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Did you know that nurturing your leads inside a sales funnel can increase conversions by 47%?
Regarding sales and marketing, confusion exists around a sales funnel vs. a marketing funnel. Some people use the terms interchangeably, while others understand the differences between the two funnel types.
In this article, I will clear up the confusion once and for all. I’ll start by explaining what each term means. Then I’ll talk about the differences between them. Finally, I will discuss how automation plays a role in each type of funnel.
What Are Funnels and Why Use Them?
From a high-view perspective, a funnel helps you attract leads, move prospects through a sequence of events, and land them as customers. You do this by providing value at each step of the journey.
Conversion Rate Optimization (CRO)
CRO is a crucial part of sales and marketing funnels. It involves understanding your customers’ behavior and making data-driven decisions to optimize your website for sales conversions.
It involves optimizing everything from the design of your landing pages to the copy used in emails. You will walk prospects through the customer journey and use A/B testing to maximize sales conversions.
What Is a Marketing Funnel?
A marketing funnel is a sales process that starts with awareness and leads to conversion. The funnel aims to turn prospects into customers by providing them with valuable content, nurturing relationships, and an incentive for action.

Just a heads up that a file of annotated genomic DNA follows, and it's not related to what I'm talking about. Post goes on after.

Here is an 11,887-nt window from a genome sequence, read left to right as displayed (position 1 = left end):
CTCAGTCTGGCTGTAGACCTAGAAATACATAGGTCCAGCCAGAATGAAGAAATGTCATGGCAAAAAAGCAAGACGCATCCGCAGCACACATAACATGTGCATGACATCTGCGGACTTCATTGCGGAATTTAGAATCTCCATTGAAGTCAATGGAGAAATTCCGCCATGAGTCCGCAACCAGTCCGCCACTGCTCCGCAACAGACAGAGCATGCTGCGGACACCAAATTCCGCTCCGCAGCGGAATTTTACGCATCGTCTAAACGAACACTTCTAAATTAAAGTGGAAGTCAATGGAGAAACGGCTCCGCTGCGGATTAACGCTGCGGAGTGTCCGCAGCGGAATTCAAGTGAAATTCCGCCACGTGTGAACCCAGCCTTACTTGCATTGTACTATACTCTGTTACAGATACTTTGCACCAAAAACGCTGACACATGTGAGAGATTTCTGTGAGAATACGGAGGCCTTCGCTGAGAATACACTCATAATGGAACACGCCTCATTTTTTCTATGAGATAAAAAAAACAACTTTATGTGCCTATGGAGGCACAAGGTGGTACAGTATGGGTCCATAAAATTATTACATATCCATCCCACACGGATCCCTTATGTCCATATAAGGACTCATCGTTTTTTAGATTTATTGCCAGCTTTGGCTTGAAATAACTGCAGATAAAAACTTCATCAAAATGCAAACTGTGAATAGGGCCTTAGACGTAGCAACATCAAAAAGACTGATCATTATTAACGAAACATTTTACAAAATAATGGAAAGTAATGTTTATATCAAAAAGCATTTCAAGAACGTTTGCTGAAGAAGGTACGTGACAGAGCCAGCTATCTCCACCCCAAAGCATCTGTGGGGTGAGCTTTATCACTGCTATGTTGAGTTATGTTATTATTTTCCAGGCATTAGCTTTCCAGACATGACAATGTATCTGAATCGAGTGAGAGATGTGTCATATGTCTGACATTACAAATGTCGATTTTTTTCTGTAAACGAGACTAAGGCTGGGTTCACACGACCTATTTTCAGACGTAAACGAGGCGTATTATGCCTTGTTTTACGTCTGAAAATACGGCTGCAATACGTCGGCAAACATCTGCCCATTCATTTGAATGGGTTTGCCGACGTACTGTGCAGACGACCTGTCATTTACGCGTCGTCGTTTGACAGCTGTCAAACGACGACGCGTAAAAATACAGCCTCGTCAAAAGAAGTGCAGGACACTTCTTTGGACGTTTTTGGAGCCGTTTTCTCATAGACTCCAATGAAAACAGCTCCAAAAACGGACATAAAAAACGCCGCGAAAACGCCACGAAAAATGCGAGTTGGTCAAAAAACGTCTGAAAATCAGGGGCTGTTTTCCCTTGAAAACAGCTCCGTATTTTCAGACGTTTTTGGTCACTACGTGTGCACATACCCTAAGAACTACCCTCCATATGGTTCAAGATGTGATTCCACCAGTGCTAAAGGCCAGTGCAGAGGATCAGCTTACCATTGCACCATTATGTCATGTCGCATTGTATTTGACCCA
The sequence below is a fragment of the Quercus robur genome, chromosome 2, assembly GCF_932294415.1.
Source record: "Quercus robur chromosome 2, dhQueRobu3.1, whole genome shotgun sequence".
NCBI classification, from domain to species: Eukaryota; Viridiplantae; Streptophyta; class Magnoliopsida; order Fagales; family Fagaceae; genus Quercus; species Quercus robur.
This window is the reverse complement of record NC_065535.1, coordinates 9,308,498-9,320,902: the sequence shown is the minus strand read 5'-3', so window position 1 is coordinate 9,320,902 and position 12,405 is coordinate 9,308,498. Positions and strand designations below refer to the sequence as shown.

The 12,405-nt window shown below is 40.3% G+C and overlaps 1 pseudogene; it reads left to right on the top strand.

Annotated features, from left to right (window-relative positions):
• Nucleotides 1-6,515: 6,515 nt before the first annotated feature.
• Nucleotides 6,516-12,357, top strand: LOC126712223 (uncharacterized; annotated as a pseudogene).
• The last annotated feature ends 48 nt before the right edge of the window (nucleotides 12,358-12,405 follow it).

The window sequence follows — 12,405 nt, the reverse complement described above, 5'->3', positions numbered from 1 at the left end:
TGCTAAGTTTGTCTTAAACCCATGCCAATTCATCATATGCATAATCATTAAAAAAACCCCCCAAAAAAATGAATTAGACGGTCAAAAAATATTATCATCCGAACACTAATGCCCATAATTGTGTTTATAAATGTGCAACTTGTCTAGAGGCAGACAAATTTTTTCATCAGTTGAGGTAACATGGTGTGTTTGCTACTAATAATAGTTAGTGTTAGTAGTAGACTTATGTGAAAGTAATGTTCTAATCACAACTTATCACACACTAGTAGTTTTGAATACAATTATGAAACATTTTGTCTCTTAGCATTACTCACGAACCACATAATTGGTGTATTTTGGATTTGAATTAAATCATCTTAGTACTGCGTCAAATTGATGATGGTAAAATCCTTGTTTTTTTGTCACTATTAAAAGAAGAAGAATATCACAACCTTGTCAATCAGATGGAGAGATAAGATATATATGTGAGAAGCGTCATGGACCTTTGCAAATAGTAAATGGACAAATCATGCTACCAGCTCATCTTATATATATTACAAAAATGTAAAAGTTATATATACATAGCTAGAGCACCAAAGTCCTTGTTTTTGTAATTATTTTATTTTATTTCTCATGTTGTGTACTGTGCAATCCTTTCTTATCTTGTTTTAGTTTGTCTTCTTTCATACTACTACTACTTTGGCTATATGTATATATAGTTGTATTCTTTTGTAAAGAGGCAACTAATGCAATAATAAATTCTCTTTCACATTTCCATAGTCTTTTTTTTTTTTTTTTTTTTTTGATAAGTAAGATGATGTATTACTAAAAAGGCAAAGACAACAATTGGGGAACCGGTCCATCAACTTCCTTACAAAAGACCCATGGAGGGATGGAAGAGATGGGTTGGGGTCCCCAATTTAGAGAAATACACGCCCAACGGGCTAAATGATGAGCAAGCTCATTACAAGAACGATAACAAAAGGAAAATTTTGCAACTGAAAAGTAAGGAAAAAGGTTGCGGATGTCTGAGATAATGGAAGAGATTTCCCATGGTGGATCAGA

Top of the Funnel
The top of your marketing funnel is the first phase and focuses on creating awareness. It involves generating interest in potential customers, capturing their contact information, and introducing them to your brand.
The top-of-the-funnel is when you educate your prospects and provide helpful content. The goal is to connect with them before you make sales offers. Several types of content marketing tactics work well during the top-of-the-funnel phase. These include:
- Blog posts
- Social media ads
- Influencer marketing
- Landing pages
Lead generation is the primary function at the top of the funnel. From a search engine optimization perspective, it’s time to write blog posts around general high-traffic keywords. You can use tutorials that teach people how to do something. People at this phase aren’t typically ready to buy a product yet.
Middle of the Funnel
The middle of the funnel is about building relationships with your prospects by providing helpful content that moves them closer to a sale. It’s also an opportunity to engage with prospects on social media and build credibility for your brand.
It involves providing more targeted and specialized content and creating a sales offer that will entice them to take action. It is a consideration stage where prospects may turn into course buyers. Or, they may seek a bit more information before making a purchase.
During the middle of the funnel phase, you are marketing to customers for repeat sales and to new leads that haven’t bought anything yet. Use webinars, email communication, social media posts, webinars, and other content. Educate and strengthen the bond between prospects and your brand.
Bottom of the Funnel